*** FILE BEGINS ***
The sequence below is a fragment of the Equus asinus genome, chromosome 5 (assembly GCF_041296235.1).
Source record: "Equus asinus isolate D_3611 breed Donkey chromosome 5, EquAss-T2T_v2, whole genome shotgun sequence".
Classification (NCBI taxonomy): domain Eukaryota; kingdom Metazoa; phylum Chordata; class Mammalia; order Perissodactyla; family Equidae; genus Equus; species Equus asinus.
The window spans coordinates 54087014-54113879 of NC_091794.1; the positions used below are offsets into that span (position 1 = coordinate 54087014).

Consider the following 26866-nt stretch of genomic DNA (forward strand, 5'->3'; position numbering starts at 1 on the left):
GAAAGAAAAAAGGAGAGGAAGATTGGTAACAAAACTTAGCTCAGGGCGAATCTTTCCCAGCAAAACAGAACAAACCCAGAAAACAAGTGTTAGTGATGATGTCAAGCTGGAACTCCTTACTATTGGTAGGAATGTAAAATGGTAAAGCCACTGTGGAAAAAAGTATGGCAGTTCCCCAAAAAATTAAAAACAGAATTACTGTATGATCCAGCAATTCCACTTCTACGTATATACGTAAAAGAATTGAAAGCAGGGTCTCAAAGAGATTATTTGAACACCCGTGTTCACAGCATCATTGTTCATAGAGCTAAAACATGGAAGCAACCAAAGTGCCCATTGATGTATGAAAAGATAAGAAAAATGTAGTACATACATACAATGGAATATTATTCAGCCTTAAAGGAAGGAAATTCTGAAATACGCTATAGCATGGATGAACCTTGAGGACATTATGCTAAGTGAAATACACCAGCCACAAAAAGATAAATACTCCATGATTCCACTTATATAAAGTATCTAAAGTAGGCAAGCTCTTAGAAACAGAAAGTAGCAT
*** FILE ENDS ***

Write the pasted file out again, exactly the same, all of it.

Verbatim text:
The sequence below is a fragment of the Equus asinus genome, chromosome 5 (assembly GCF_041296235.1).
Source record: "Equus asinus isolate D_3611 breed Donkey chromosome 5, EquAss-T2T_v2, whole genome shotgun sequence".
Classification (NCBI taxonomy): domain Eukaryota; kingdom Metazoa; phylum Chordata; class Mammalia; order Perissodactyla; family Equidae; genus Equus; species Equus asinus.
The window spans coordinates 54087014-54113879 of NC_091794.1; the positions used below are offsets into that span (position 1 = coordinate 54087014).

Consider the following 26866-nt stretch of genomic DNA (forward strand, 5'->3'; position numbering starts at 1 on the left):
GAAAGAAAAAAGGAGAGGAAGATTGGTAACAAAACTTAGCTCAGGGCGAATCTTTCCCAGCAAAACAGAACAAACCCAGAAAACAAGTGTTAGTGATGATGTCAAGCTGGAACTCCTTACTATTGGTAGGAATGTAAAATGGTAAAGCCACTGTGGAAAAAAGTATGGCAGTTCCCCAAAAAATTAAAAACAGAATTACTGTATGATCCAGCAATTCCACTTCTACGTATATACGTAAAAGAATTGAAAGCAGGGTCTCAAAGAGATTATTTGAACACCCGTGTTCACAGCATCATTGTTCATAGAGCTAAAACATGGAAGCAACCAAAGTGCCCATTGATGTATGAAAAGATAAGAAAAATGTAGTACATACATACAATGGAATATTATTCAGCCTTAAAGGAAGGAAATTCTGAAATACGCTATAGCATGGATGAACCTTGAGGACATTATGCTAAGTGAAATACACCAGCCACAAAAAGATAAATACTCCATGATTCCACTTATATAAAGTATCTAAAGTAGGCAAGCTCTTAGAAACAGAAAGTAGCAT